[comment cont’d]

  10. @Devin,
    On the way out, I also have to engage this: if being “about its era” precludes White from being the Beatles’ masterpiece, where does that leave “Pepper”? Or “MMT”? Or even “Revolver”?

    IMHO, a masterpiece not only has to be a brilliant piece of work by an unquestionably major artist, but also tends to epitomize an important time or place that has come to stand in for eternal values. The Mona Lisa’s masterpiece status isn’t just about the painting; it’s also about Leonardo and what he represents to us, Renaissance Florence and what it represents to us, feminine mystery, and so forth and so on. It’s the totality that makes us designate that painting as a masterpiece, and characterize, say, Giotto or Raphael or Cimabue as merely important painters with lots of marvelous individual paintings, many of which innovated within the field.

    So, to me, Pepper’s a masterpiece in part because of the content, partly for its innovative spirit, partly for the role it plays in the Beatles’ story, partly for the epochal time it evokes (the “Summer of Love”) so precisely, and partly for the timeless values it seems to put forth (see Nancy’s Starostin review). White’s a great album, but its timing is a bit off to be a masterpiece. Just like Rubber Soul and Revolver, the music is superb, but everything around it isn’t quite right–the conditions aren’t quite there yet for a masterpiece.

    White is a fascinating text, deep and rich and mostly unexplored. Strictly as a text, White is by far the most fun Beatle album to address. But to me, White’s the opening of a tragedy, probably summed up best in this quote:
    “San Francisco in the middle sixties was a very special time and place to be a part of. Maybe it meant something. Maybe not, in the long run, but no explanation, no mix of words or music or memories can touch that sense of knowing that you were there and alive in that corner of time and the world. Whatever it meant. There was madness in any direction, at any hour. If not across the Bay, then up the Golden Gate or down 101 to Los Altos or La Honda. You could strike sparks anywhere. There was a fantastic universal sense that whatever we were doing was right, that we were winning. And that, I think, was the handle – that sense of inevitable victory over the forces of Old and Evil. Not in any mean or military sense; we didn’t need that. Our energy would simply prevail. There was no point in fighting – on our side or theirs. We had all the momentum; we were riding the crest of a high and beautiful wave. So now, less than five years later, you can go up on a steep hill in Las Vegas and look West, and with the right kind of eyes you can almost see the high-water mark – the place where the wave finally broke and rolled back.”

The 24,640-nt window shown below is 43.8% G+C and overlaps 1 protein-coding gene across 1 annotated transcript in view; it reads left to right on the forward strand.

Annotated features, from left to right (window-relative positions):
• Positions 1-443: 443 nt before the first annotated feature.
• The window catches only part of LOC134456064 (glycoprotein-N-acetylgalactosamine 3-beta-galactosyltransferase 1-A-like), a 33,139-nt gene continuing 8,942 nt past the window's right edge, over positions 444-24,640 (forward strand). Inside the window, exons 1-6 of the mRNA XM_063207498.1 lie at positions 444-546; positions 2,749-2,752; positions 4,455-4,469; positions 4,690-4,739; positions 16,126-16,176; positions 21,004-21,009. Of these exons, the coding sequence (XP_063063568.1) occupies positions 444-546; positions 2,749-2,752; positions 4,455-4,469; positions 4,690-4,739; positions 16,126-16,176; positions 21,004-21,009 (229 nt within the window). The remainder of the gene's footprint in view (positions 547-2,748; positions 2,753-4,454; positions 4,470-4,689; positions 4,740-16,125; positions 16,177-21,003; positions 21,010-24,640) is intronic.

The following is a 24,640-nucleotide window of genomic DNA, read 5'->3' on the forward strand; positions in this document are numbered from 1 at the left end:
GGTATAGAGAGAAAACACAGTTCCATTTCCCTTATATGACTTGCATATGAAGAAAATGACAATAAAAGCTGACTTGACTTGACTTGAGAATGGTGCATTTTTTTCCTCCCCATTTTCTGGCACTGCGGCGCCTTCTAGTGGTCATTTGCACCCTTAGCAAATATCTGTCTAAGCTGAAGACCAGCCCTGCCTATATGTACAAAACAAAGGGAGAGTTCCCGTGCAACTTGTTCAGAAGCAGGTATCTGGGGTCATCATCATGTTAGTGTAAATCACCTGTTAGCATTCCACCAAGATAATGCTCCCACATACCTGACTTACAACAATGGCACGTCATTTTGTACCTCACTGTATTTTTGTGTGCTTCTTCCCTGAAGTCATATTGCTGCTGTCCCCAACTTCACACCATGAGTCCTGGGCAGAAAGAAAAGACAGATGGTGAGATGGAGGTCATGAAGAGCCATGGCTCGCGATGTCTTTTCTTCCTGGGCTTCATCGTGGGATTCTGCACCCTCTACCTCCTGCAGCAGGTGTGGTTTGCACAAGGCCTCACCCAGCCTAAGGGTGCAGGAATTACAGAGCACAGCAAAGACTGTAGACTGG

11. Avatar Anonymous wrote:

    “By that I meant only that the complaints are, to Beatle people, more than familiar, because they are and have been widely held. That’s why there’s a book.”

    Well the book is wrong. And it was written by Lennon fanboys like Jann Wenner who somehow felt that they needed to bash Paul in order to praise John. The recent Greil Marcus interview where he admitted that Wenner had pressured the reviewer of Paul’s debut solo album to change a positive review to a negative one — purely because Wenner blamed Paul for breaking up the Beatles — shows what a raw deal Paul got and still gets, including from writers like Kipp.

    Sorry I know I’m seeming argumentative. And I know, Devin, that you feel the need to defend him. But a reviewer who dishes it out has to be able to take it. And I found his comments on McCartney to be utterly simplistic.

    — Drew

  12. Avatar Wolynski wrote:

    Once I heard “Beatles For Sale”, well, no need to watch the rest of the video. Mr Moonlight, Baby’s In Black… is this a joke? Am I missing something?

    It’s all subjective anyway – there is no best Beatle album, just favorite.

    On my Ipod I have a 100 Beatle songs. From which album the most songs? A Hard Day’s Night, the British one.